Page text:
The trip was originally planned to be a 30 day wilderness adventure with my dad, wherein we would take it slow and have several rest (zero) days where we just relaxed and fished in the winderness. The most difficult issue we anticipated was having to carry 14 days of food over 100 miles between Muir Trail Ranch and the finish. The following is a log I kept on my iphone before going to bed each night.

Day 1 Thursday July 17
Started our hike from Yosemite valley backpackers campground waking at 6 and walking at 7:30 am in warm temps and clear skies. Did 8 miles total to just passed clouds rest junction on the John muir trail. We ended up getting the permit to start the jmt in Yosemite instead of toulomne so this was a change of plans

Day 2 Friday July 19
Did 8 miles from clouds rest junction to the Echo creek diverge point with jmt. Horrendous mosquitos fir first 1.5 miles then it let up in the dry zone. got some real awesome views of meadows surrounded by granite peaks. Saw marmots, deer, green frogs, butterflies but still no bear. mood improved throughout day as promise of creek or lake swim became evident. Dad kept walking but I knew there was a small lake I wanted to camp at and swim. He thought it was dry but I hiked in and found it and put my pack down and ran after him. Lake had too many snakes and strange larvae for my liking, we found the echo creek to be more inviting and had a good bath and found even better camp site. Pleasant conditions but no trout sightings today.

Day 3 July 20
Short 5 mile day mostly down from Sunrise passed Cathedral lakes to the road where we cut about three miles of the trail in favor of a shuttle to resupply point at Tuolomne post office. This helped conserve our weary selves and get valuable recovery time, shower, eat at the cafe and enjoy light showers and thunderstorm while chatting with other hikers and climbers at this major hub. All great people lots of fun and reminds why we are out here. This place is a meca. Ended night with big campfire stories about rock climbing from forest ranger lady. Tomorrow begins the long trek south and our spirits are high if bodies a wee bit sore. 4 days to next resupply at Reds meadow.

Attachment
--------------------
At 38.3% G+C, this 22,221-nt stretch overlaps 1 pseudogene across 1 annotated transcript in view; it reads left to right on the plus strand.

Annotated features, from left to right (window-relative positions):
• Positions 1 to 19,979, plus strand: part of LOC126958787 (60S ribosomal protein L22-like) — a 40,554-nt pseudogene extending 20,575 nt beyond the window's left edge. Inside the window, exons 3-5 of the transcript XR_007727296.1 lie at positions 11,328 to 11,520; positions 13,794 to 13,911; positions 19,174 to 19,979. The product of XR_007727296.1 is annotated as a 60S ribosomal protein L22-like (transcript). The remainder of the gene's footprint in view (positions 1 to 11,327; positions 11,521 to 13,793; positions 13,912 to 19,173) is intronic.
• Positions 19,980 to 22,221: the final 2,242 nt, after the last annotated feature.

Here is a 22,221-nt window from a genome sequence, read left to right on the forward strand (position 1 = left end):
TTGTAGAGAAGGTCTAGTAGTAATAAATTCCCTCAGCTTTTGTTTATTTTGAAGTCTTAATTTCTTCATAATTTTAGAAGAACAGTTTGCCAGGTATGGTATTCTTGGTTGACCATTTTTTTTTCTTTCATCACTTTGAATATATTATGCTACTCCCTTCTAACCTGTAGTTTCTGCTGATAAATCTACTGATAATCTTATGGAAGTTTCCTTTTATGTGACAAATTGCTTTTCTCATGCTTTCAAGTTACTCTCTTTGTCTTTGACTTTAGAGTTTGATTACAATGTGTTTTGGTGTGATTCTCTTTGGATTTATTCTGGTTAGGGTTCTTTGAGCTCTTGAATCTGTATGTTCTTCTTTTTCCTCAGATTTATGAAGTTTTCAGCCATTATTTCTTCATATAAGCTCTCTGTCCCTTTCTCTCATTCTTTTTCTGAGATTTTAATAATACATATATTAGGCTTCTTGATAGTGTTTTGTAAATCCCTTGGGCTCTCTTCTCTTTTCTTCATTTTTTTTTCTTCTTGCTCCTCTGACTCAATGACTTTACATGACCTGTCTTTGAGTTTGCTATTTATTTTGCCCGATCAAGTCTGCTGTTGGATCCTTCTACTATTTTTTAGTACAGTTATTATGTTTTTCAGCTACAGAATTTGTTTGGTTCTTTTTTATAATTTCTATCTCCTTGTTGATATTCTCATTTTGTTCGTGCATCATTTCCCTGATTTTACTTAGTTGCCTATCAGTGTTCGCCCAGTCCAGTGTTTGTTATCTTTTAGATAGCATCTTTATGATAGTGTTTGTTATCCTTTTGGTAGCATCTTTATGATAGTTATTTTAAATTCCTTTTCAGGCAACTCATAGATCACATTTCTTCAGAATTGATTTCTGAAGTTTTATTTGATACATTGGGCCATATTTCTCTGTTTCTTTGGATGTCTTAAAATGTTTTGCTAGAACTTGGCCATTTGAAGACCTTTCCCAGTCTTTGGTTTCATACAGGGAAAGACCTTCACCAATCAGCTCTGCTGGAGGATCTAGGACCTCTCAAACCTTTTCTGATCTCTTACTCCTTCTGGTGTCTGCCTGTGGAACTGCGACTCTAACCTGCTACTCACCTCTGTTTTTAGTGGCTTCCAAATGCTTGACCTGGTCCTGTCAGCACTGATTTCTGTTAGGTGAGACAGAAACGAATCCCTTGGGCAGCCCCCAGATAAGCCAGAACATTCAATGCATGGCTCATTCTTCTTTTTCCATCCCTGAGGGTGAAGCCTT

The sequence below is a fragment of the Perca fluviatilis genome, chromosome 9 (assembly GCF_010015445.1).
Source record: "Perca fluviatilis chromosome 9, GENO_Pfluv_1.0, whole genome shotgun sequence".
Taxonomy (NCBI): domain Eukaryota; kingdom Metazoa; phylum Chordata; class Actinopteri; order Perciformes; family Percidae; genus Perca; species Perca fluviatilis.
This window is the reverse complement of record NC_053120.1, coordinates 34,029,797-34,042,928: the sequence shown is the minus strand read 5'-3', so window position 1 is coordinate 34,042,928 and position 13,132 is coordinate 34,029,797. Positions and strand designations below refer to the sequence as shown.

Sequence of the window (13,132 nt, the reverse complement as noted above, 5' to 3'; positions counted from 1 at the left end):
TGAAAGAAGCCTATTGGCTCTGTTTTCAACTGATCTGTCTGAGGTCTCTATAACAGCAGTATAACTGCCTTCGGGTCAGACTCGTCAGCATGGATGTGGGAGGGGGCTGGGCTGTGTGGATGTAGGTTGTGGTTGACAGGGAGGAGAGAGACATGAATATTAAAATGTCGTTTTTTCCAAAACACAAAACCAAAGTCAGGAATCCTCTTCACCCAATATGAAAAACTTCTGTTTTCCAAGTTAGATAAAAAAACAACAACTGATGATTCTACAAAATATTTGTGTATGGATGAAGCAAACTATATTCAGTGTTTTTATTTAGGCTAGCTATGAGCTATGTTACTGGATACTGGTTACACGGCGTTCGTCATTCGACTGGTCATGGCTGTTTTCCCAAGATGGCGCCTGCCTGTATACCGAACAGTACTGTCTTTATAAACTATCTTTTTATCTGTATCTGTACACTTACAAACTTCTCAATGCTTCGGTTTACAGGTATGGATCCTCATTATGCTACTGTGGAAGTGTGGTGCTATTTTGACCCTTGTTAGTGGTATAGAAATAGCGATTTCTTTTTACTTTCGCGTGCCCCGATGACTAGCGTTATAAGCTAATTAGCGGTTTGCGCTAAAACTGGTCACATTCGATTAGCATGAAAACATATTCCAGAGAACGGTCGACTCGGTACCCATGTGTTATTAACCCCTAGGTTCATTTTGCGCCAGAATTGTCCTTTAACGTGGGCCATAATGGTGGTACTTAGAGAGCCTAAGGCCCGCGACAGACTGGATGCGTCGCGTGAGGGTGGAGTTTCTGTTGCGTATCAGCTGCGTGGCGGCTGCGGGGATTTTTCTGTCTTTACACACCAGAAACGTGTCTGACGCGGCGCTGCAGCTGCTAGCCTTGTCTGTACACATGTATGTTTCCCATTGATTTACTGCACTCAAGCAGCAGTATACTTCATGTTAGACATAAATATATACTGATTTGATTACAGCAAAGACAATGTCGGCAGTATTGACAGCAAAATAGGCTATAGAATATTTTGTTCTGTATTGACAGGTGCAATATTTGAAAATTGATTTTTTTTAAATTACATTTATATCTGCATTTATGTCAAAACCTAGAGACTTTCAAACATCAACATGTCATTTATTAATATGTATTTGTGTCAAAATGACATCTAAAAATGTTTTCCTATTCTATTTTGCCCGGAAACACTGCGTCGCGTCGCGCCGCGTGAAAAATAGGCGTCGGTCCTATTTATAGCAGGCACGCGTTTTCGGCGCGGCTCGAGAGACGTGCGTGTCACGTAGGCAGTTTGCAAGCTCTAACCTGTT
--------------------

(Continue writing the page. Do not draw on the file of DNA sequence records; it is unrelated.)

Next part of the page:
Day 4 July 21 Sunday
Late start from Tuolomne after cafe breakfast. Slept in since cafe opened at 8, so hike began at 9 am for 7.5 miles through Lyell Canyon toward Donohue pass. Saw lots of trout but after the pool jump thing and the fact we are la on cooking fuel, didn't try to fish. Had to miss a cool high jump into deep water cause of dads "schedule" ugh. Next time I see one I'm going in, and next time I see a trout the tenkara rod is coming out. I did finally get a quick dip in the frigid swiftwaters when we stopped to lunch and also found the first pine tree i could do pull-ups on. Anyway another pretty day, granite peaks over meadows, snow on peaks, rivers snaking through the meadows. Bugs are bad here and I have dozens of mosquito welts. Also my knee is still not 100% nor my ankle, and I have a blister problem due t what might be bad fit boots. Hoping to buy new boots at mammoth. Dad is in good shape except his swelling legs, which goes up and down very day after hike/sleep. We might get ahead of schedule. Plenty of food I don't think I've let weight yet.
Day 5 July 22 Monday
Rain! Lightning and thunder and rain, oh my! We had a 7:30 am start from Lyell forks bridge up to Donohue pass, our first pass and most beautiful scenery yet. It was a cold morning but pleasant for the climb up Donohue, where we met up with the JMT yahoo group people we hung out with them most of the day. Body started feeling better today and it was the best day so far in every way. The descent down Donohue into Ansel Adam territory was easy and beautiful. By early afternoon a storm rolled in and we were hiking into rain and thunder for several miles. Arrived at Island Pass where we have wonderful camp sites along with yahoo group and almost no bugs. I swam in the tarn then noticed a bunch of scary creatures living in the water, none of which are recognizable to any of us. We are at 10000 feet and t storms and rain still coming at us off and on. Just chilling in the tent and eating goji berries. Not sure what tomorrow will bring but feeling good ready to tackle it.